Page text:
What emerges in how the bags are displayed is a prevalent, unmistakable attention to detail. One of the most beautiful bags in the show is an Asian-influenced portrait by Japanese photographer Bishin Jumonji. A young girl reclines in a dreamlike landscape of night foliage and bright pink flowers, the shade of which is exactly mirrored in the bag's pink cord handles. At another station in the exhibit, three bags are shown from all four sides, front, back and sides, to show how a two-dimensional painting, drawing or illustration becomes a three-dimensional piece. And two bags for Calvin Klein's Obsession for Hair contrast texture and line.
While most of the bags are strictly mass-produced shopping bags, some are valuable and rare pieces of fine art. A bag sporting a print of a roast turkey by pop artist Roy Lichtenstein is a good case in point.
"What's interesting about this particular shopping bag is that it wasn't commissioned by a retail company per se," says Patnode of the hand screen-printed and signed work. "It was commissioned by a gallery for the exhibition and so it was in essence sort of the poster for that. It was never exhibited in the exhibition, and it was handed out, much like a flyer."
A similar bag by Andy Warhol tells the same story. A silk screen of his neon Campbell's Soup can graces a plain white shopping bag, which was used to publicize his third one-man show. Including the Campbell's Soup and the Benneton bags, one whole wall is devoted to the cow bag created from one of Warhol's wallpaper designs for the Museum of Modern Art's exhibition of his work in 1988. The presence of his work in the show further emphasizes the relationship between art and advertising.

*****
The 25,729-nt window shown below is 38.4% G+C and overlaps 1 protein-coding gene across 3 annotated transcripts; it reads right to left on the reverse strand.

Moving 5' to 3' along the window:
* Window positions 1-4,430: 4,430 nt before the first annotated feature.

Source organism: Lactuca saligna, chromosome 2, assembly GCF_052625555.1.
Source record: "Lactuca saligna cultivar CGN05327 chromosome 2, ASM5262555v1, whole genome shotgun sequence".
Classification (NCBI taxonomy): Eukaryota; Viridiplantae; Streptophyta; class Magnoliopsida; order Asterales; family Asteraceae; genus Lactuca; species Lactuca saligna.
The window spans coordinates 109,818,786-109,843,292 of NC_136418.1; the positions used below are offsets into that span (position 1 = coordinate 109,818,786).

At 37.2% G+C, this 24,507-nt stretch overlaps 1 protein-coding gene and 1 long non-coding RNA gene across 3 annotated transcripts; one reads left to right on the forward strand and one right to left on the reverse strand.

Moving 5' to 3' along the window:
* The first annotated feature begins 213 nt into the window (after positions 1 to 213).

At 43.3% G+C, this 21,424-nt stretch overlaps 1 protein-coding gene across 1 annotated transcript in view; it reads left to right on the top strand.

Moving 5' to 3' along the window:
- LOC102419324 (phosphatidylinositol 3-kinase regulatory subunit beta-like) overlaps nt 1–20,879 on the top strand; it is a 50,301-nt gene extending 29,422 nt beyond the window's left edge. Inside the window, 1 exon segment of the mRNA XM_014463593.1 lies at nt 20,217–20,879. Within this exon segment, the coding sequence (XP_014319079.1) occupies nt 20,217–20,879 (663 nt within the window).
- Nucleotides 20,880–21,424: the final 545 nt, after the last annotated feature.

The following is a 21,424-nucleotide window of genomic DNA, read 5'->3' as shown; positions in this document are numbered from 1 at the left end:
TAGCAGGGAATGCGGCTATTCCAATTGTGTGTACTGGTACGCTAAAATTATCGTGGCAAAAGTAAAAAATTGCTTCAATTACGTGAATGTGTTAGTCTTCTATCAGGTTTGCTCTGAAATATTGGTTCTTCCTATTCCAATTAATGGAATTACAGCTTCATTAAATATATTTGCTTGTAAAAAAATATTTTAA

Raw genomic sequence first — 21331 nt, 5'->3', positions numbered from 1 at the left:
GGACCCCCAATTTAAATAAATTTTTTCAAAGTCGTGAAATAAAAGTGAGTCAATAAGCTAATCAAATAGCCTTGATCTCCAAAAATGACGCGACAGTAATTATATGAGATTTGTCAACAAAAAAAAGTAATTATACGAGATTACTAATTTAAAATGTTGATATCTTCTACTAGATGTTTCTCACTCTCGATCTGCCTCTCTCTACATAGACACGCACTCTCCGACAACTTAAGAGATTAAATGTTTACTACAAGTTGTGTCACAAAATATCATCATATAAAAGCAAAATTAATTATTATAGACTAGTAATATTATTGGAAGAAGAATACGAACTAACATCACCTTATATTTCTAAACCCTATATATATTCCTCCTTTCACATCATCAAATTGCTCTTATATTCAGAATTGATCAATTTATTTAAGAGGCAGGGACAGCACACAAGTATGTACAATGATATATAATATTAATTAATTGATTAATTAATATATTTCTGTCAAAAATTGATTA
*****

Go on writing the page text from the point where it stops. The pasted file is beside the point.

"The question is always: Is advertising influenced by the arts or are the arts influenced by advertising?" wonders Patnode. "Pop art was influenced by advertising, and a lot of advertising today is influenced by fine art."
That is evidenced by the "I Shop, Therefore I Am" bag by Barbara Kruger. One of the feminist movement's first artists, Kruger comes from a strong advertising background and uses a variety of advertising elements in her work. Plastic bags designed by Keith Haring, one for the Centre Georges Pompidou and another for his own Pop Shop, are similarly eye-catching for those of us raised on a steady diet of advertising.
Patnode maintains that while some members of Gonzaga's Art Department sniff at the notion of a show devoted to shopping bags, for the students the exhibit explores the possibilities of making a living while pursuing their art.
"A lot of our art students end up pursuing careers in advertising," says Patnode.
While "Art & amp; Commerce" shows a variety of bags from high-end department stores, galleries and boutiques, the underlying message is that here is art for everyone.
"This is art for the general public," says Patnode. "Whether you're rich or poor, you have access to a wonderful work of art."
"Art & amp; Commerce: Designs on the Shopping Bag" will be displayed at the Jundt Art Museum, 502 E. Boone, from Sept. 1-Oct. 11. Public reception: Thursday, Sept. 21, at
6 pm. Free public lecture: Sept. 21 at 7:30 pm in the
Jundt Lecture Hall.